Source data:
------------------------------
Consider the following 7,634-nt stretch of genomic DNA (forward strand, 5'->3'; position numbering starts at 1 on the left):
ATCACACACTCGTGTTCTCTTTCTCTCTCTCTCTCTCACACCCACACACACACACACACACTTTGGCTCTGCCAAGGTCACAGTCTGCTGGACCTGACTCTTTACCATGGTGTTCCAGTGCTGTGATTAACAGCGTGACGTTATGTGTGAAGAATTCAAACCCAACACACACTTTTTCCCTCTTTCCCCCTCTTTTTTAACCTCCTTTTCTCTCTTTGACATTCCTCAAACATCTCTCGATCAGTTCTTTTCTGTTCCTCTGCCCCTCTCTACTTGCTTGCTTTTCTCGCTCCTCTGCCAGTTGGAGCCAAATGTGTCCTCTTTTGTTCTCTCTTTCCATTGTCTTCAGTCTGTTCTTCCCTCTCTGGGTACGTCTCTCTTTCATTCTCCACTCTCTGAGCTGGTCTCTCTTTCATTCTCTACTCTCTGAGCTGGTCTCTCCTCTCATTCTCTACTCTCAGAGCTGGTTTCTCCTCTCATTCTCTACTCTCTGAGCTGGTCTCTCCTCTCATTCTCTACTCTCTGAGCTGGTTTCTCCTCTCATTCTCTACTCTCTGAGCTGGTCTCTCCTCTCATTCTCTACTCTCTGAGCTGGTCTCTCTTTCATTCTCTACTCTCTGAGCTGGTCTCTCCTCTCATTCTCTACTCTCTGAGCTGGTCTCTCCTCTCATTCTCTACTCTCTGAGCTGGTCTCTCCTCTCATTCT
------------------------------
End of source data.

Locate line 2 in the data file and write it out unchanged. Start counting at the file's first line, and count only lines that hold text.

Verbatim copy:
ATCACACACTCGTGTTCTCTTTCTCTCTCTCTCTCTCACACCCACACACACACACACACACTTTGGCTCTGCCAAGGTCACAGTCTGCTGGACCTGACTCTTTACCATGGTGTTCCAGTGCTGTGATTAACAGCGTGACGTTATGTGTGAAGAATTCAAACCCAACACACACTTTTTCCCTCTTTCCCCCTCTTTTTTAACCTCCTTTTCTCTCTTTGACATTCCTCAAACATCTCTCGATCAGTTCTTTTCTGTTCCTCTGCCCCTCTCTACTTGCTTGCTTTTCTCGCTCCTCTGCCAGTTGGAGCCAAATGTGTCCTCTTTTGTTCTCTCTTTCCATTGTCTTCAGTCTGTTCTTCCCTCTCTGGGTACGTCTCTCTTTCATTCTCCACTCTCTGAGCTGGTCTCTCTTTCATTCTCTACTCTCTGAGCTGGTCTCTCCTCTCATTCTCTACTCTCAGAGCTGGTTTCTCCTCTCATTCTCTACTCTCTGAGCTGGTCTCTCCTCTCATTCTCTACTCTCTGAGCTGGTTTCTCCTCTCATTCTCTACTCTCTGAGCTGGTCTCTCCTCTCATTCTCTACTCTCTGAGCTGGTCTCTCTTTCATTCTCTACTCTCTGAGCTGGTCTCTCCTCTCATTCTCTACTCTCTGAGCTGGTCTCTCCTCTCATTCTCTACTCTCTGAGCTGGTCTCTCCTCTCATTCT